Winter driving can be a real pain in the rear-view-mirror…
but you’ve got loads to deliver. And come ice or snow, it’s your tires that keep you on the go! Give your tires extra love this winter with these must-know tire tips:
1. Thread Depth
Checking your thread depth should be a part of routine maintenance year-round but it’s particularly important when snow and ice are present.
Tire Rack suggests, “If rain and wet roads are a concern, you should consider replacing your tires when they reach approximately 4/32″ of remaining tread depth.” Additionally, if snow-covered roads are a concern, you should consider replacing your tires when they reach approximately 5/32″ of remaining tread depth to maintain good traction and mobility.
New tires start out with 10/32” of tread depth. Per the Department of Transportation (DOT), the minimum tread depth for steer tires is 4/32-inch on every major tread groove, and 2/32-inch for any other wheel position. If even one spot on one major groove is less than required, the driver can be issued a citation. Note: The thin decoupling groove at the shoulder is not considered a major groove.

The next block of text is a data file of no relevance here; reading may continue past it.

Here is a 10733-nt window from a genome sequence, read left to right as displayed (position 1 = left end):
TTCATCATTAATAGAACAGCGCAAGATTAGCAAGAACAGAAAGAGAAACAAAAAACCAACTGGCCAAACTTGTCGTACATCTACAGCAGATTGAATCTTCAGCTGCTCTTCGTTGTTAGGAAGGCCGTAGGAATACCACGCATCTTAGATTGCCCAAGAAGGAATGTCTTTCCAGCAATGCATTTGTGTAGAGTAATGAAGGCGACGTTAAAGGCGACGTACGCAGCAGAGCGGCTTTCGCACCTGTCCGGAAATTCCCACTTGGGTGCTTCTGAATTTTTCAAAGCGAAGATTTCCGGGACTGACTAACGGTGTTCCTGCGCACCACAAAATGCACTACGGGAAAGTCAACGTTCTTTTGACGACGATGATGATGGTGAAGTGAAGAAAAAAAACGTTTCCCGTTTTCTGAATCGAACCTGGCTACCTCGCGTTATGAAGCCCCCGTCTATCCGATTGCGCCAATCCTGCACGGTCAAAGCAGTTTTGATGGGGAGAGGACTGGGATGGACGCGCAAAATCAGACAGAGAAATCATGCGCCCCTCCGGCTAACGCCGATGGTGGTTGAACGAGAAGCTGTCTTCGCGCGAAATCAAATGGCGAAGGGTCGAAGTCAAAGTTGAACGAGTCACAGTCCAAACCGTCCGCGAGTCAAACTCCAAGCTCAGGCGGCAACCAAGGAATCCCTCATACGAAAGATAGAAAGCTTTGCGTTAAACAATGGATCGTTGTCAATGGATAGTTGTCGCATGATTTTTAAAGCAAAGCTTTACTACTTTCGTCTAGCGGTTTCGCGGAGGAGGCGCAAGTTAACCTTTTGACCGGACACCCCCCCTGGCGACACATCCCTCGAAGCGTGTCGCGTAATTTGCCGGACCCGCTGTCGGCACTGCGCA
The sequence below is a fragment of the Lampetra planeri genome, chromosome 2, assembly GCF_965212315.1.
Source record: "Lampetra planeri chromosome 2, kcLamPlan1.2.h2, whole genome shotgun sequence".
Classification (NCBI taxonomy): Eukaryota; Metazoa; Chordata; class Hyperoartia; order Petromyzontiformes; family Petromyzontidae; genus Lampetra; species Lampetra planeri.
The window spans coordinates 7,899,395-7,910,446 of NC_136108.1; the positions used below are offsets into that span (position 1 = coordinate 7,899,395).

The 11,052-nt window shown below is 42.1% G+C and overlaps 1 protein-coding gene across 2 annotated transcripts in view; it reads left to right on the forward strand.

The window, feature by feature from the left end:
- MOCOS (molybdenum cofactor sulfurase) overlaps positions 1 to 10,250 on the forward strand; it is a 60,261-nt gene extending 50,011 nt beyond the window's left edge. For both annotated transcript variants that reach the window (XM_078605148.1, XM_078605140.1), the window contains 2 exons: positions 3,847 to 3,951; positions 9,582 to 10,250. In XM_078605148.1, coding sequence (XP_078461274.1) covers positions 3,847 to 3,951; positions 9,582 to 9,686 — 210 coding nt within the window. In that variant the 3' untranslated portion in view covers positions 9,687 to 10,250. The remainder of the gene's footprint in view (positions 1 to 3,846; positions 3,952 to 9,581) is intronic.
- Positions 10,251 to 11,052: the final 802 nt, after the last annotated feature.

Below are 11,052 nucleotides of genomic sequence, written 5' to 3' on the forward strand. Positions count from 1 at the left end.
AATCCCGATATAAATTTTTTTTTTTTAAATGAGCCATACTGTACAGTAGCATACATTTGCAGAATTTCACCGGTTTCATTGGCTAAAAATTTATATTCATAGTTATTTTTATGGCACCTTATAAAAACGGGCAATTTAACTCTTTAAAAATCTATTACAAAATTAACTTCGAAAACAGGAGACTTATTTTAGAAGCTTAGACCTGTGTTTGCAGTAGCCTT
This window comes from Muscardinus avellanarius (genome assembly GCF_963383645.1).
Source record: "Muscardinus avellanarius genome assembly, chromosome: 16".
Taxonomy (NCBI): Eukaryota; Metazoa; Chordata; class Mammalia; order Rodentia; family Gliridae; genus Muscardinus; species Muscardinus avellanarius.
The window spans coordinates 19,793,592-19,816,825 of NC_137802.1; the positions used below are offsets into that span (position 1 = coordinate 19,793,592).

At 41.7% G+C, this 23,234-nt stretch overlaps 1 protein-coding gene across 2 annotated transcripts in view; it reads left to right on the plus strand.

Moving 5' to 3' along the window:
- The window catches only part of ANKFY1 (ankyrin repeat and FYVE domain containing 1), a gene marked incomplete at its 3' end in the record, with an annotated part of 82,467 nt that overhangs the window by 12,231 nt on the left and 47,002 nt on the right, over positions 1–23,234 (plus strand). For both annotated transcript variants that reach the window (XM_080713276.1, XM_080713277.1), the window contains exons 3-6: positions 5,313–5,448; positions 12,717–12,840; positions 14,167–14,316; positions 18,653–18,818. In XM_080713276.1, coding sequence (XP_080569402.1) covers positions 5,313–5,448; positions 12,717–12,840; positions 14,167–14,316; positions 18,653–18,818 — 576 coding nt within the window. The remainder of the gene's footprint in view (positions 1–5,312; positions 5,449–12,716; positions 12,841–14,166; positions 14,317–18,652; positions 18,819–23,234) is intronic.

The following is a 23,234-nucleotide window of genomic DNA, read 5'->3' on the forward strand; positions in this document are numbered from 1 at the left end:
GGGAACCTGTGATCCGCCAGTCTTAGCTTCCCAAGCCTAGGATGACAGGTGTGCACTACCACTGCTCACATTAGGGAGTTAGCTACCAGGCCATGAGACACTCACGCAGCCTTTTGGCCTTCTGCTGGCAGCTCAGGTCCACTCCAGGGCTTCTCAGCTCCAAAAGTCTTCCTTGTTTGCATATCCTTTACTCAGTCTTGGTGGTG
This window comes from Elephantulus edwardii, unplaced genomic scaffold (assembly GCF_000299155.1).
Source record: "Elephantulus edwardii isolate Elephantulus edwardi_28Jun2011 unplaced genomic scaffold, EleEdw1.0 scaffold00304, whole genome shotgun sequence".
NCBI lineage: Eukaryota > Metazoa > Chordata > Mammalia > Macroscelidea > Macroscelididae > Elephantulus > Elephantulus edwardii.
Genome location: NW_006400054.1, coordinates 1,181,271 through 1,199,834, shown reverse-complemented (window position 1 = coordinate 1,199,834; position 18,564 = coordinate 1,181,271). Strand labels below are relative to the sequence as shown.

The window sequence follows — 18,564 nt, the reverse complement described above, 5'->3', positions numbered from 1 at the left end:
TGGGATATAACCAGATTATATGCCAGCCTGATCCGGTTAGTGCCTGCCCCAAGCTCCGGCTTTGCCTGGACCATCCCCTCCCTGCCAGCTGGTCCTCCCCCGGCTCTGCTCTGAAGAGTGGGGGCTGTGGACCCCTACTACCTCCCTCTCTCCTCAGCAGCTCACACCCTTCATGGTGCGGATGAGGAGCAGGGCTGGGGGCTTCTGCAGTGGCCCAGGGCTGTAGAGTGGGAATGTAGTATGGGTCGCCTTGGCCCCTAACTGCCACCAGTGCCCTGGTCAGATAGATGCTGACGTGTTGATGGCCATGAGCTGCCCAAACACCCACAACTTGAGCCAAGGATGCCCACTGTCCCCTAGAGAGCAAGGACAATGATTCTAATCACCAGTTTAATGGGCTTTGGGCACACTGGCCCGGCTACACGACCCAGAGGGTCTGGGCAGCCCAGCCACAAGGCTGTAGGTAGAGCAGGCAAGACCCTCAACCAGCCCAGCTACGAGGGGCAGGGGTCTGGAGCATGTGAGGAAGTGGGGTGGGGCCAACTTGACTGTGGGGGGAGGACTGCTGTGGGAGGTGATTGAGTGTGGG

2. Tire Pressure
As people, we don’t like feeling like we’re under a lot of pressure…but that could be different for your tires. Tire pressure checks should be done frequently in winter months. Proper inflation extends the life of your tires and saves on fuel mileage. Cha-ching!
Things to consider:
- If trailers are empty or full
- Typical (or average) size of loads your fleet carries
- Light vs. heavy loads
- Balanced or unbalanced trailer weight
- Weather forecast for your routes